Since the sensor gets attached to the Velcro of the golf glove, does the sensor analysis the hand movement using an accelerometer? How the sensor analyzes ""Why did the ball go there?..."? How does it sense the trajectory of the ball and the distance the ball travels with that swing?
I wonder though, because the button attached to the golf glove, if that's the optimin location. I'm sure you get more info than not having it, but is there a better location? Or is attaching it to the glove the the best compromise between accuracy can practicality?
I've seen a lot of sports and fitness devices that use a smartphone as their UI and link to the Internet. This one also uses the phone's accelerometer as one of the sensors for the golfer's actions. The unit measures the hand movements while the smartphone measures the hip movements. I think it was a clever idea to make the phone part of the product's sensor array since it can be assumed to be already present as the display device.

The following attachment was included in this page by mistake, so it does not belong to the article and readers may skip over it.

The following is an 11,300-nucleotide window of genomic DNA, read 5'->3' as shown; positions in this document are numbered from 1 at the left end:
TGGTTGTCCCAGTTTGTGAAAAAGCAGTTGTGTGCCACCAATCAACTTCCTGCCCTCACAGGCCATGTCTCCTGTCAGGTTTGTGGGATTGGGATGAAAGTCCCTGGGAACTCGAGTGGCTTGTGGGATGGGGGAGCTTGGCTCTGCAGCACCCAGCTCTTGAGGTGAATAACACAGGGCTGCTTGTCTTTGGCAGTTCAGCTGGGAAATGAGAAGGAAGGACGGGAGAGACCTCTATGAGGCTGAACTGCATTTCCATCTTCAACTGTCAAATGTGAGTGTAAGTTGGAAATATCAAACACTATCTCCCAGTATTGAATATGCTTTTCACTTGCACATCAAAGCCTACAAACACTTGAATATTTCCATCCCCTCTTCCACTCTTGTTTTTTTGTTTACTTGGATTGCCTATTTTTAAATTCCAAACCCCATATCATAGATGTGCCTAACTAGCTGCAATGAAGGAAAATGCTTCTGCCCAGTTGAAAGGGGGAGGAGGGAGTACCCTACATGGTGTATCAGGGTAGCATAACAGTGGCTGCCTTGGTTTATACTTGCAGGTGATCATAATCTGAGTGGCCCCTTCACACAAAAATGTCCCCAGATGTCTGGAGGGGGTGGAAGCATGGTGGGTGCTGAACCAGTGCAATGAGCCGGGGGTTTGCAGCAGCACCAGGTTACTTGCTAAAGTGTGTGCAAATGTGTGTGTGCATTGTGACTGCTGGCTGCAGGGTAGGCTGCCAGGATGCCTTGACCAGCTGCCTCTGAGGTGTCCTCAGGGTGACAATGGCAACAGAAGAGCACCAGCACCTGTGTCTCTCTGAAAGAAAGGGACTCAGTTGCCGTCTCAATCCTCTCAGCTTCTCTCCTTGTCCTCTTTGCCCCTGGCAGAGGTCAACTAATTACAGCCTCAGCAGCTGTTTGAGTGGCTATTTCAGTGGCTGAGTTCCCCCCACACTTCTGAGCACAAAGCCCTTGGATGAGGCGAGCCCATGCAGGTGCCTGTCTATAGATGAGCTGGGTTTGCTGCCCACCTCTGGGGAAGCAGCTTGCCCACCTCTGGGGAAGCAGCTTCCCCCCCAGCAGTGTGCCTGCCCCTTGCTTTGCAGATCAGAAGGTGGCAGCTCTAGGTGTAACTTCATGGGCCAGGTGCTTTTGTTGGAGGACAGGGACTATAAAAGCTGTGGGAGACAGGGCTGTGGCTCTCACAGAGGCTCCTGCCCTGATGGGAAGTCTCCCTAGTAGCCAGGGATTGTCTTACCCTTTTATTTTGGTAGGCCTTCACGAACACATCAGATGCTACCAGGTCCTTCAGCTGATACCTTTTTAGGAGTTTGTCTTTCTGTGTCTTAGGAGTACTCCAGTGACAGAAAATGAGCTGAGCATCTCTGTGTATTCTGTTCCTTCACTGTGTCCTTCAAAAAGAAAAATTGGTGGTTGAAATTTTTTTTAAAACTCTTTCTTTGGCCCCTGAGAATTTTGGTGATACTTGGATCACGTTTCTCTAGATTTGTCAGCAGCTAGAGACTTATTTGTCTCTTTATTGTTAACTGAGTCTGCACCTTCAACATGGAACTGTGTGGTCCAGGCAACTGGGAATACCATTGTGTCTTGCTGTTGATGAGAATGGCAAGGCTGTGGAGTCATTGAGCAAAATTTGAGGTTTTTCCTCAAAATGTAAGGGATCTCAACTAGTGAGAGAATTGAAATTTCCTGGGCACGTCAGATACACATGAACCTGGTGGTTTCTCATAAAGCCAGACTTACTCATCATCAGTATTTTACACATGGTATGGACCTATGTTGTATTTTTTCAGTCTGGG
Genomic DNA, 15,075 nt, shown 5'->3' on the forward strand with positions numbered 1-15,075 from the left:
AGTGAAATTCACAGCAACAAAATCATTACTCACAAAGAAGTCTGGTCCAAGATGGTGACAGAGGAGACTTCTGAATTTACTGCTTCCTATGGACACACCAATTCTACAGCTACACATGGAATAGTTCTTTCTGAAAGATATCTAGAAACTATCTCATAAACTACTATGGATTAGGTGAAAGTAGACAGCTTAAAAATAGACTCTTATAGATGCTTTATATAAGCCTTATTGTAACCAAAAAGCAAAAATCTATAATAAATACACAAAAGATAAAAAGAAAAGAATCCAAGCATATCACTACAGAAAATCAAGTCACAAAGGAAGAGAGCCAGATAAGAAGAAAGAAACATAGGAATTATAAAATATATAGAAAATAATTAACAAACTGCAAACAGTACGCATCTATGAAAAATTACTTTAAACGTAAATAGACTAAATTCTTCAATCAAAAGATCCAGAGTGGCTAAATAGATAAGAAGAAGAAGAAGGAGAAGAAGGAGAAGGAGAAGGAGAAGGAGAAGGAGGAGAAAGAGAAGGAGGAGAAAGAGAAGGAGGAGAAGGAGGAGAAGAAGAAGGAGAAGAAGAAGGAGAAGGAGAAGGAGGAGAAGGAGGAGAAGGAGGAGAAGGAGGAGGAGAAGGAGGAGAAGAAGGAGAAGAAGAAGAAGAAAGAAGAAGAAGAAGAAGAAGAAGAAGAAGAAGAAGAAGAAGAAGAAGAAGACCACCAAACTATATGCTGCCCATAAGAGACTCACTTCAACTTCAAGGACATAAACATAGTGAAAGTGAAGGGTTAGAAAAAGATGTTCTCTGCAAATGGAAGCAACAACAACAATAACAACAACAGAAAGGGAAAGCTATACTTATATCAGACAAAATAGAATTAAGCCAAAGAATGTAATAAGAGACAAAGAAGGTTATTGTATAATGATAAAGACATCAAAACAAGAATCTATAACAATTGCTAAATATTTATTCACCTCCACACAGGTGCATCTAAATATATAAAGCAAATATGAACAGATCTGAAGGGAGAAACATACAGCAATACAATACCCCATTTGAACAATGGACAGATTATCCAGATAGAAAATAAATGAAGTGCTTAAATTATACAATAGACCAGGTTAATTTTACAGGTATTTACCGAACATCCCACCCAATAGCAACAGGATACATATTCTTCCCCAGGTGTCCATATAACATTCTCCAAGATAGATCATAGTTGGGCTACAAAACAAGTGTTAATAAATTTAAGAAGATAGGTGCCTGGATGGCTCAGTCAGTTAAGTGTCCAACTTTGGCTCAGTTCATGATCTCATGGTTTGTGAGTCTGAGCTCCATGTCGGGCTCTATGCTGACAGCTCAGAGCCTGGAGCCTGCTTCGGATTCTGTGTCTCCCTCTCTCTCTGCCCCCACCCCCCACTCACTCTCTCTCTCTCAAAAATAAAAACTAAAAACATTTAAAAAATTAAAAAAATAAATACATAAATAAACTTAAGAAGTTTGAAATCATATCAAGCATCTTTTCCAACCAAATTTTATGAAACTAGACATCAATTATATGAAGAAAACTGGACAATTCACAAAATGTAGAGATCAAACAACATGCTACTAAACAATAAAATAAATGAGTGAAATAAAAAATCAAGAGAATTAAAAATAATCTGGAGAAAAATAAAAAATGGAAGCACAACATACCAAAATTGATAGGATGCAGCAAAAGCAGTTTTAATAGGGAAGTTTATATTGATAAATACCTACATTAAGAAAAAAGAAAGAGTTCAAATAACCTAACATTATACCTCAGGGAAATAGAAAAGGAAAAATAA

Baseball has been into using data and statistics for several years now, but thiswill provide yet another set of metrics. But, it will be years, if ever, before players wear such devices in game situations. Baseball has only this year adopted video reviews of plays and we've had that capability for years.
In a way data acquisition might be better than video. Take a foul tip. Such a device would unquestionably tell if even the slightes foul tip occurred. Vidoes can still lave doubts if the foul tip is slight enough.
For baseball (a.k.a, American-rules cricket, sort of), knowing the trajectory of the ball eliminates any doubt of home runs. Crowd interference would be indicated by an abrupt change in the ball's trajectory. Strike zones would have to be defined by an umpire for each batter, which would allow the umpires some control of the game. They could even have a heads-up display to see the position of the ball as it passed over the plate and call balls and strikes appropriately and accurately, even consistently.
NASA's Orion Flight Software Production Systems Manager Darrel G. Raines joins Planet Analog Editor Steve Taranovich and Embedded.com Editor Max Maxfield to talk about embedded flight software used in Orion Spacecraft, part of NASA's Mars mission. Live radio show and live chat. Get your questions ready.
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